Dueling Fools A Duel Over Pfizer
Bear Argument

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Dueling Fools
By Rick Aristotle Munarriz (TMF Edible)
July 18, 2001

Ever since Pfizer was able to steal Warner-Lambert away from American Home Products (NYSE: AHP) at the altar, despite the $1.8 billion penalty for the runaway bride, folks have been drooling over the magnitude of Pfizer. With the legal pairing of the two fastest-growing research-driven drug stocks at the time, it was a marriage of speed freak titans.

So, sure, Pfizer now commands the largest market cap of all the pharms. But, hey, that's not even good enough for the bronze in terms of total trailing revenues in the industry. Why does the company deserve an oh "Zo loft-y" valuation? Yes, there were costs to be shaved in the name of synergy. That will translate into an extra $1.2 billion in savings this year. Fine. Yes, the new Pfizer became the first pharmaceuticals company with eight billion-dollar products last year. That's great. But what does Pfizer do for an encore?

While the company earned $0.33 a share in its first quarter this year, it is only expected to earn between $1.27 and $1.30 this fiscal year. Sequentially speaking, the company's first quarter was as good as it gets. Even the bullish analysts concede that earnings growth will slow next year.

Margins have taken a meaty pop to the upside now that Warner and Pfizer are one. But that's a card you can only play once. Pfizer appears to be growing faster than it really is right now, and that illusion won't last beyond this year. While Mike may have bragged about Pfizer's earnings growth in the first quarter, revenues only rose by a scant 7%. This isn't some random quarterly pause in Pfizer's frenetic growth cycle. The top line rose by just 8% last year, too.

But what's frightening if you're a Pfizer fan is that every single segment in the company's consumer products and healthcare operations dipped during the period. I know, this is Pfizer's margin sandbag business, but it's in trouble. From Schick shaving products to Tetra fish items to brands like Listerine and Chiclets, they all tanked as categories during the quarter. Yes, Pfizer makes Visine, but that doesn't mean it can take the red out of its fading position in the consumer space.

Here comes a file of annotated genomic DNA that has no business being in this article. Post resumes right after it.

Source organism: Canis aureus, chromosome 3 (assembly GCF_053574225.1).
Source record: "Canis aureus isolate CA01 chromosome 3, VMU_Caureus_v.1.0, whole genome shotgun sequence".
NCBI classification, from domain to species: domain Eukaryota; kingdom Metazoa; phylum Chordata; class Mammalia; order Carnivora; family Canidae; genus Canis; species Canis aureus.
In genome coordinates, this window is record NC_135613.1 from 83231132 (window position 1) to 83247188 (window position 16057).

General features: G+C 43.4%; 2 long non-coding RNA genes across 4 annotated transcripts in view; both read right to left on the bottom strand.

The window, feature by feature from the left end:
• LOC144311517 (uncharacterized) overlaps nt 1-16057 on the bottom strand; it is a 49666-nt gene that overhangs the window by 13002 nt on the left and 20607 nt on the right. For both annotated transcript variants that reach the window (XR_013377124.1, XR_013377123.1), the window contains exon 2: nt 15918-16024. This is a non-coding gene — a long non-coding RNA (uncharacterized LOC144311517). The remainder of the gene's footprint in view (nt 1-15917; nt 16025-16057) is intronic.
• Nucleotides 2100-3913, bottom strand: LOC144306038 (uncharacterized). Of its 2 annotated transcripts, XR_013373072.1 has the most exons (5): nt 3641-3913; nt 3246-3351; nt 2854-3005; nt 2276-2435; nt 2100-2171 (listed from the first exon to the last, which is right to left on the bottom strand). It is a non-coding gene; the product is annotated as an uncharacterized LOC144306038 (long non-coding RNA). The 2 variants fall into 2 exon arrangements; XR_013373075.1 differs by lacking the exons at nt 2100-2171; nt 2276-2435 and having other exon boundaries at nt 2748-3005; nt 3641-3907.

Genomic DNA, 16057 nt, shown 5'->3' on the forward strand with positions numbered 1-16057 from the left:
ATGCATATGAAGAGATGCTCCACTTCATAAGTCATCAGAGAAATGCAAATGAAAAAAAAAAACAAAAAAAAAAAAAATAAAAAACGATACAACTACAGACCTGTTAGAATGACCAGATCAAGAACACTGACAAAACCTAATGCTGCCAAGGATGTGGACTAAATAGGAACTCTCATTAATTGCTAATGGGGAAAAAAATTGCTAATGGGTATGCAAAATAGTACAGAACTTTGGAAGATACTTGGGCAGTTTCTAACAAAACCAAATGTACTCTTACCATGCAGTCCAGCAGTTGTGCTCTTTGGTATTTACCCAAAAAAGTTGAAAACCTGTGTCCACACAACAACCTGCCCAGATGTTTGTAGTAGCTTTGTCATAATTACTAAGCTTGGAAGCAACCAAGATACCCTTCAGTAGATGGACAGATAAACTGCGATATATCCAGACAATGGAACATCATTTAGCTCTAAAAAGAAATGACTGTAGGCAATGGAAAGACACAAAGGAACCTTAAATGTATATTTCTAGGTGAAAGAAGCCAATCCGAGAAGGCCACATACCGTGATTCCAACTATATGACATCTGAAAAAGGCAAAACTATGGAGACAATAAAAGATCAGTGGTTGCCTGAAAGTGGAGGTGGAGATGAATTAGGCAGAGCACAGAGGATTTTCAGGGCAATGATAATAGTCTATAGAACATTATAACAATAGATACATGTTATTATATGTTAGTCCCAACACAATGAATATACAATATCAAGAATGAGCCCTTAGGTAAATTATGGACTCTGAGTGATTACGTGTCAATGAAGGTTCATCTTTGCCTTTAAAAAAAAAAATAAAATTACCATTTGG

But will the healthcare side see Pfizer through? Last week, Sanford Bernstein analyst Richard Evans downgraded Pfizer after noting the second-quarter deceleration of the company's three biggest products -- Lipitor, Norvasc, and Zoloft -- lines that make up nearly 40% of total company sales. Slowing growth despite aggressive promotion? That can't be good.

Welcome to life on the pharm. Spin the roulette for a breakthrough, milk it until its usefulness becomes obsolete or patent expiration tosses it into battle with generics, and move on. So while you hear a drugmaker throw around a lot of names, you'll be hard-pressed to find them a few annual reports later. Just ask Pfizer why it stopped making diabetes treatment Rezulin or its Trovan antibiotic last year. It's just the way the game is played.

I won't fault Pfizer on that front. It is doing its best to look ahead by pumping up the R&D spending something fierce. But you better be patient, doctor. Not only are approved breakthroughs rare, the pipeline journey itself can be a slow, draining, dozen-year process. 

But why is Pfizer the most richly priced drug company? It's not the revenues, since Pfizer gets trounced on that front by companies fetching fractions of Pfizer's multiples. It's not the products, either. The company's top-selling drug right now is its Lipitor high cholesterol treatment. But is it the top dog in the industry? Not really. While it's on track for a $6 billion year, so is Merck's (NYSE: MRK) cholesterol-modifying Zocor. Also, while it still has a few hurdles to clear before going to market, AstraZeneca's (NYSE: AZN) CRESTOR is claiming to produce lower cholesterol levels than Lipitor.

Zoloft is not the only antidepressant out there. Eli Lilly's (NYSE: LLY) Prozac, Glaxo SmithKline's (NYSE: GSK) Paxil, and Forest Labs' (NYSE: FRX) Celexa serve the antidepressant market and the generics are marching in.

Pfizer's Viagra has become that rare drug name that gets embedded into pop culture, but it's not going to be standing alone for long in the field of erectile dysfunction. ICOS (Nasdaq: ICOS) and Eli Lilly are readying for the rollout of Cialis, while Bayer (Nasdaq: BAYZY) and Abbot Labs (NYSE: ABT) also have impotence drugs in development.

But the real problem here isn't only that Pfizer has strong, growing competition in most of its markets. The stock is just flat-out overvalued in a sector that has been bid up plenty anyway as investors have flocked to it as both a growth sector in good times and a safe haven in bad times. I'll elaborate a bit on this in my rebuttal. In short, I hope Pfizer has a treatment for the fear of heights somewhere in its pipeline. For Mike's sake, I hope that treatment isn't gravity.

For now, let me just close with one interesting factoid. Pfizer makes Bubblicious chewing gum. Yes, the company knows how to make bubbles. Trust me, you don't want to be near it when it pops.   

Rick Aristotle Munarriz thinks that a spoonful of sugar will make the medicine go down. Rick's stock holdings can be viewed online, as can the Fool's disclosure policy.

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